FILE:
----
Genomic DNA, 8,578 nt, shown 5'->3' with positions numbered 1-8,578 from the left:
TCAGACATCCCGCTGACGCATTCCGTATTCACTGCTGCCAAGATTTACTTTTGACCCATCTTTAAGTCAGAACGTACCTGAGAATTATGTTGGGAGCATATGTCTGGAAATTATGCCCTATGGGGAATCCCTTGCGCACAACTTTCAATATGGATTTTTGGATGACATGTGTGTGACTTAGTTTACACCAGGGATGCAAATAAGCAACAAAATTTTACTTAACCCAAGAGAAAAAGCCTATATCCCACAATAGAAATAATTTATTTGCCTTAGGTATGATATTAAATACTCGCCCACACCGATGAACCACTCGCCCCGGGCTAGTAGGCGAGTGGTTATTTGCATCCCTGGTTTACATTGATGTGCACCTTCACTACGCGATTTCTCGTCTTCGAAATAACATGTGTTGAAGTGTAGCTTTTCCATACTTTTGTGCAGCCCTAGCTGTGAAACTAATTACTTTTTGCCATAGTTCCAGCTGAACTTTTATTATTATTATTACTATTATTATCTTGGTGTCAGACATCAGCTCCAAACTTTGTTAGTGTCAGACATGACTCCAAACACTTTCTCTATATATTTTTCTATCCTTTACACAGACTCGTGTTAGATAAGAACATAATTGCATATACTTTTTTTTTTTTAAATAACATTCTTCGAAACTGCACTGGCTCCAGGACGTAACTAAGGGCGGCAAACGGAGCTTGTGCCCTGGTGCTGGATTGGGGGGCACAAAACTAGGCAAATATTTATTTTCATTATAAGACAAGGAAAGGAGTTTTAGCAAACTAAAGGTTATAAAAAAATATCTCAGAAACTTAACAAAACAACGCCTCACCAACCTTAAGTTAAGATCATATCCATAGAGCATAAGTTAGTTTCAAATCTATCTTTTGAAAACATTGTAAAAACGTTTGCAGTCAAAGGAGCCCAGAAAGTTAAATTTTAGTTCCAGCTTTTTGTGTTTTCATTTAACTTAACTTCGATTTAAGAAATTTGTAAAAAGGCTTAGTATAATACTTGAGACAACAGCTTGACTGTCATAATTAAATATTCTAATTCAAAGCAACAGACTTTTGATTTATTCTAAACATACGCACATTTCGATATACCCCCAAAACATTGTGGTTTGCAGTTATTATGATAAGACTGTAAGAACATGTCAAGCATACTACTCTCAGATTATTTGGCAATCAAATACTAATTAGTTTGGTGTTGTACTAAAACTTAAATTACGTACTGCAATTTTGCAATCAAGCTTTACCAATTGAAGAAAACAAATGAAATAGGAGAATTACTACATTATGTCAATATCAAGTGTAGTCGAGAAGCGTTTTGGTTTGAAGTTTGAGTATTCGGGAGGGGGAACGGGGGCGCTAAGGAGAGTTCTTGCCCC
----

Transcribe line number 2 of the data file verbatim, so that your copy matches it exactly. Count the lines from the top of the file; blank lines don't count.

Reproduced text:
TCAGACATCCCGCTGACGCATTCCGTATTCACTGCTGCCAAGATTTACTTTTGACCCATCTTTAAGTCAGAACGTACCTGAGAATTATGTTGGGAGCATATGTCTGGAAATTATGCCCTATGGGGAATCCCTTGCGCACAACTTTCAATATGGATTTTTGGATGACATGTGTGTGACTTAGTTTACACCAGGGATGCAAATAAGCAACAAAATTTTACTTAACCCAAGAGAAAAAGCCTATATCCCACAATAGAAATAATTTATTTGCCTTAGGTATGATATTAAATACTCGCCCACACCGATGAACCACTCGCCCCGGGCTAGTAGGCGAGTGGTTATTTGCATCCCTGGTTTACATTGATGTGCACCTTCACTACGCGATTTCTCGTCTTCGAAATAACATGTGTTGAAGTGTAGCTTTTCCATACTTTTGTGCAGCCCTAGCTGTGAAACTAATTACTTTTTGCCATAGTTCCAGCTGAACTTTTATTATTATTATTACTATTATTATCTTGGTGTCAGACATCAGCTCCAAACTTTGTTAGTGTCAGACATGACTCCAAACACTTTCTCTATATATTTTTCTATCCTTTACACAGACTCGTGTTAGATAAGAACATAATTGCATATACTTTTTTTTTTTTAAATAACATTCTTCGAAACTGCACTGGCTCCAGGACGTAACTAAGGGCGGCAAACGGAGCTTGTGCCCTGGTGCTGGATTGGGGGGCACAAAACTAGGCAAATATTTATTTTCATTATAAGACAAGGAAAGGAGTTTTAGCAAACTAAAGGTTATAAAAAAATATCTCAGAAACTTAACAAAACAACGCCTCACCAACCTTAAGTTAAGATCATATCCATAGAGCATAAGTTAGTTTCAAATCTATCTTTTGAAAACATTGTAAAAACGTTTGCAGTCAAAGGAGCCCAGAAAGTTAAATTTTAGTTCCAGCTTTTTGTGTTTTCATTTAACTTAACTTCGATTTAAGAAATTTGTAAAAAGGCTTAGTATAATACTTGAGACAACAGCTTGACTGTCATAATTAAATATTCTAATTCAAAGCAACAGACTTTTGATTTATTCTAAACATACGCACATTTCGATATACCCCCAAAACATTGTGGTTTGCAGTTATTATGATAAGACTGTAAGAACATGTCAAGCATACTACTCTCAGATTATTTGGCAATCAAATACTAATTAGTTTGGTGTTGTACTAAAACTTAAATTACGTACTGCAATTTTGCAATCAAGCTTTACCAATTGAAGAAAACAAATGAAATAGGAGAATTACTACATTATGTCAATATCAAGTGTAGTCGAGAAGCGTTTTGGTTTGAAGTTTGAGTATTCGGGAGGGGGAACGGGGGCGCTAAGGAGAGTTCTTGCCCC